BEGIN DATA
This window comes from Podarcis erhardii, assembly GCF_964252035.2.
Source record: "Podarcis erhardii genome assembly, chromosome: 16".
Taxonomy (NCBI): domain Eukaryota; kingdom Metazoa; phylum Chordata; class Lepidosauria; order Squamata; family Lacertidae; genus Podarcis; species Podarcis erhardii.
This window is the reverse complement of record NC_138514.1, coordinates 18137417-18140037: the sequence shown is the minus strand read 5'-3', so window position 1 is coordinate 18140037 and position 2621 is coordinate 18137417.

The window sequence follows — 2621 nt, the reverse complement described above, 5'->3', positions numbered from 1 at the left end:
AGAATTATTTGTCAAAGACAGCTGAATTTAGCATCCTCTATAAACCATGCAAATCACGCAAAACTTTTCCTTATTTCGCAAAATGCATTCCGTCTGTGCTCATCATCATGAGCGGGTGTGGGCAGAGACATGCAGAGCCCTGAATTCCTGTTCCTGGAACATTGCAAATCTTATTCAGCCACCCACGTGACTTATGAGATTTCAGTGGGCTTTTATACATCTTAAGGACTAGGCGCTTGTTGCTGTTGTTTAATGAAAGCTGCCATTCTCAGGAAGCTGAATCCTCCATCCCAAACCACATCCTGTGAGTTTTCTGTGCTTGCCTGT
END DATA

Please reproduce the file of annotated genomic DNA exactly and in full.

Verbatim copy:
This window comes from Podarcis erhardii, assembly GCF_964252035.2.
Source record: "Podarcis erhardii genome assembly, chromosome: 16".
Taxonomy (NCBI): domain Eukaryota; kingdom Metazoa; phylum Chordata; class Lepidosauria; order Squamata; family Lacertidae; genus Podarcis; species Podarcis erhardii.
This window is the reverse complement of record NC_138514.1, coordinates 18137417-18140037: the sequence shown is the minus strand read 5'-3', so window position 1 is coordinate 18140037 and position 2621 is coordinate 18137417.

The window sequence follows — 2621 nt, the reverse complement described above, 5'->3', positions numbered from 1 at the left end:
AGAATTATTTGTCAAAGACAGCTGAATTTAGCATCCTCTATAAACCATGCAAATCACGCAAAACTTTTCCTTATTTCGCAAAATGCATTCCGTCTGTGCTCATCATCATGAGCGGGTGTGGGCAGAGACATGCAGAGCCCTGAATTCCTGTTCCTGGAACATTGCAAATCTTATTCAGCCACCCACGTGACTTATGAGATTTCAGTGGGCTTTTATACATCTTAAGGACTAGGCGCTTGTTGCTGTTGTTTAATGAAAGCTGCCATTCTCAGGAAGCTGAATCCTCCATCCCAAACCACATCCTGTGAGTTTTCTGTGCTTGCCTGT